Chinese filmmaker says Spielberg withdrawal "regrettable"
BEIJING (Reuters) - China's top filmmaker Zhang Yimou said Hollywood director Steven Spielberg's resignation as an adviser to the Beijing Olympics was "quite regrettable," but would not affect the Games, the China News Service said.
Zhang and Spielberg were working on the direction team for the opening and closing ceremonies for the August 8-24 Games, widely expected to be a spectacular affair showcasing China's rich culture and new confidence.
The absence of the three-times Oscar winner, who pulled out last month over China's policy on the conflict in the Sudan region of Darfur, would not have any effect on the Opening Ceremony, Zhang was quoted as saying by the semi-official China News Service.
Spielberg said China was doing too little to help halt the bloodshed in the western Sudanese region of Darfur, where Khartoum-linked militia have battled rebel groups.
"This has been a very difficult decision for me, as I have cherished the relationships with my Chinese counterparts, in particular ... Zhang Yimou, who is a close personal friend," the American said in his statement.
Some 200,000 people have died and 2.5 million have been driven from their homes in more than four years of conflict in Darfur, according to estimates by international experts. Khartoum puts the death toll at 9,000.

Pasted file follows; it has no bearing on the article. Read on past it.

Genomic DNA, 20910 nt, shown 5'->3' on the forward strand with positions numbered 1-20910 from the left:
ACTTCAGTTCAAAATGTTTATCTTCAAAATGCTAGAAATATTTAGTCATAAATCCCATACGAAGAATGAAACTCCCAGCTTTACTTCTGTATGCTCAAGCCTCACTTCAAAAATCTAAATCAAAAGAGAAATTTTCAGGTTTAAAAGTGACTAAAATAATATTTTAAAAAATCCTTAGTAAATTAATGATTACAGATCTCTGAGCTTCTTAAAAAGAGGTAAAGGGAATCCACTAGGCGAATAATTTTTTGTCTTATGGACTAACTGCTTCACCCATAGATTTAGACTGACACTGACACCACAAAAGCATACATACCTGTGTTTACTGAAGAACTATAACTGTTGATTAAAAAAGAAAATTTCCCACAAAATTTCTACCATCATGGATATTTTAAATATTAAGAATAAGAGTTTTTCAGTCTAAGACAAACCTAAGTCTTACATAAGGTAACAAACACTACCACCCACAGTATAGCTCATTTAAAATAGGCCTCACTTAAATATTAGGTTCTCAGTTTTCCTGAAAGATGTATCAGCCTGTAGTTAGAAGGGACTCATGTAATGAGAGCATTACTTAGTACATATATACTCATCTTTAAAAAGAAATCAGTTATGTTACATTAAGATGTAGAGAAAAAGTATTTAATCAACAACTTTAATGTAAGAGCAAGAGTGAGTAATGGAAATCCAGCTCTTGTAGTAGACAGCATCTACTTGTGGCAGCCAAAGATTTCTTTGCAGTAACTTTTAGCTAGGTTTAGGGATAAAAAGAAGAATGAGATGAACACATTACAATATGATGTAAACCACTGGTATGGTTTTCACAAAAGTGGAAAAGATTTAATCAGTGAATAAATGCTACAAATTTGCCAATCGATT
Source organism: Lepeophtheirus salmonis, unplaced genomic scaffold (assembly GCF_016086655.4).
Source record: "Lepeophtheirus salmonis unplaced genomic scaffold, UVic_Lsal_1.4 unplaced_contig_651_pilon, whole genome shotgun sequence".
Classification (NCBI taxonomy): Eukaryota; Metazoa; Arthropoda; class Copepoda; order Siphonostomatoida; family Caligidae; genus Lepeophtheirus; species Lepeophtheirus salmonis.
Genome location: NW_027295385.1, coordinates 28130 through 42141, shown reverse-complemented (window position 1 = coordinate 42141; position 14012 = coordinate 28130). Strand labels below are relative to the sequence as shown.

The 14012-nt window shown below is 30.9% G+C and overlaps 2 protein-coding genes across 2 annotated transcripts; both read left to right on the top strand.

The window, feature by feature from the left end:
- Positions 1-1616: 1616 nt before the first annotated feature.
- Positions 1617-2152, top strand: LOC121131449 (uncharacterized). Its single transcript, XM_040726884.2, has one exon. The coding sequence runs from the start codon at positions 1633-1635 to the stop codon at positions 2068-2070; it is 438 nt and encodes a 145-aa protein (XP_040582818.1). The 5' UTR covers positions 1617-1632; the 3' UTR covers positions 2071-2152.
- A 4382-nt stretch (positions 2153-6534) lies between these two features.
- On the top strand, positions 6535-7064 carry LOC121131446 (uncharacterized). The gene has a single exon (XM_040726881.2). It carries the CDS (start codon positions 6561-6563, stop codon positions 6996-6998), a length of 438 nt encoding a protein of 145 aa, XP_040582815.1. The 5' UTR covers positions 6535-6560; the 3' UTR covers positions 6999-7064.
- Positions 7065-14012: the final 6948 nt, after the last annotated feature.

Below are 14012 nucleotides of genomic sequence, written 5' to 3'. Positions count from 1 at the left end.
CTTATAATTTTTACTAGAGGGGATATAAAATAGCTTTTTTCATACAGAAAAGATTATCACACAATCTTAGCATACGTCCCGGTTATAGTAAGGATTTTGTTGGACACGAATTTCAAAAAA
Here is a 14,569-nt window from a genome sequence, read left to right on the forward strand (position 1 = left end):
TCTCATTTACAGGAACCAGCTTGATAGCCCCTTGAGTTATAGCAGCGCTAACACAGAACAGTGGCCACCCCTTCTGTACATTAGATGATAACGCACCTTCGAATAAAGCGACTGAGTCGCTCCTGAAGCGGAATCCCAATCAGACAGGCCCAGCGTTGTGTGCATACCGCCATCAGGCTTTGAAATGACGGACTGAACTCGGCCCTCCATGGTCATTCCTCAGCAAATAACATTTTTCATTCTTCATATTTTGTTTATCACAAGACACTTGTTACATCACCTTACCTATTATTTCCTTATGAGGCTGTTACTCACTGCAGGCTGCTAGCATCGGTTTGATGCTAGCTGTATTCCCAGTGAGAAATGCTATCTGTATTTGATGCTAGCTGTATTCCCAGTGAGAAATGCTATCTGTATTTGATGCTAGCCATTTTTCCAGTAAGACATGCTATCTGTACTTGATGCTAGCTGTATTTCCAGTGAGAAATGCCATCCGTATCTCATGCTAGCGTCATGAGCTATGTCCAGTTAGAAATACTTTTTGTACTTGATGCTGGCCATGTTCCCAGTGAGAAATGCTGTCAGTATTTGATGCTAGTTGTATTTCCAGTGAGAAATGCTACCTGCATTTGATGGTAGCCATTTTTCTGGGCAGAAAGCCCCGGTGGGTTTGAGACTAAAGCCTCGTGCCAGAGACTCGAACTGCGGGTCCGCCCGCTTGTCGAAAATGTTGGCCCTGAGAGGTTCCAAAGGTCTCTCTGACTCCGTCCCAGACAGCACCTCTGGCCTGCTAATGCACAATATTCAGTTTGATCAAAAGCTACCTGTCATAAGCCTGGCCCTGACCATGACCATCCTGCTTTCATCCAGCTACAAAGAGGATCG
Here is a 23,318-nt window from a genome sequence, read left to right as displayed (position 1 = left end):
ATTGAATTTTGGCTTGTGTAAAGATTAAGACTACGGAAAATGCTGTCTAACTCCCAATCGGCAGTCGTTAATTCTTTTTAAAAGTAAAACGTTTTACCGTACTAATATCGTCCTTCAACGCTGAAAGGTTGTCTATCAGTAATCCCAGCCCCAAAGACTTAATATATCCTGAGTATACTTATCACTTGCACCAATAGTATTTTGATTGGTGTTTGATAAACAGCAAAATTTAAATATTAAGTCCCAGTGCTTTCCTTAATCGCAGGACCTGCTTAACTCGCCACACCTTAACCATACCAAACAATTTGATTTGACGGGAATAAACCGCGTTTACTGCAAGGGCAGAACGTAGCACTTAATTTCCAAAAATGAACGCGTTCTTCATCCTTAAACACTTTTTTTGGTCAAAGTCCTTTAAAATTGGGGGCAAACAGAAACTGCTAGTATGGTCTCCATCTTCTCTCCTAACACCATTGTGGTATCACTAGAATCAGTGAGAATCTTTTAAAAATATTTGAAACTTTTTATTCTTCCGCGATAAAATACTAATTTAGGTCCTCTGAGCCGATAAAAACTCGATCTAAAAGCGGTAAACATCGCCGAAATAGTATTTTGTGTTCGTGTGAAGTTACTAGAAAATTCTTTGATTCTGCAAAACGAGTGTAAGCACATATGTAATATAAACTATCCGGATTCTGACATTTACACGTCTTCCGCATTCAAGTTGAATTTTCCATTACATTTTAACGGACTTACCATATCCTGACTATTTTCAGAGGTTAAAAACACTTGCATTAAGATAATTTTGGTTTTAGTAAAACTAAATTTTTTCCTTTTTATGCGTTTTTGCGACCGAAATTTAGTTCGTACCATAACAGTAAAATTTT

China says it is concerned about the humanitarian situation in Darfur and has played an active role in pushing forward the peace process, while rejecting all attempts to "politicize" the Olympics.
Zhang, most famous for his Oscar-nominated films "Raise the Red Lantern" and "Hero," said preparations for August 8 opening ceremony had reached the stage of "large scale rehearsals with more than 10,000 performers."
The 56-year-old gave little else away as he spoke to reporters on entering the Great Hall of the People for the opening of the Chinese People's Political Consultative Conference (CPPCC), an advisory body to China's National Parliament.
(Take a look at the Countdown to Beijing blog at blogs.reuters.com/china)
(Reporting by Nick Mulvenney; Editing by Sanjeev Miglani)
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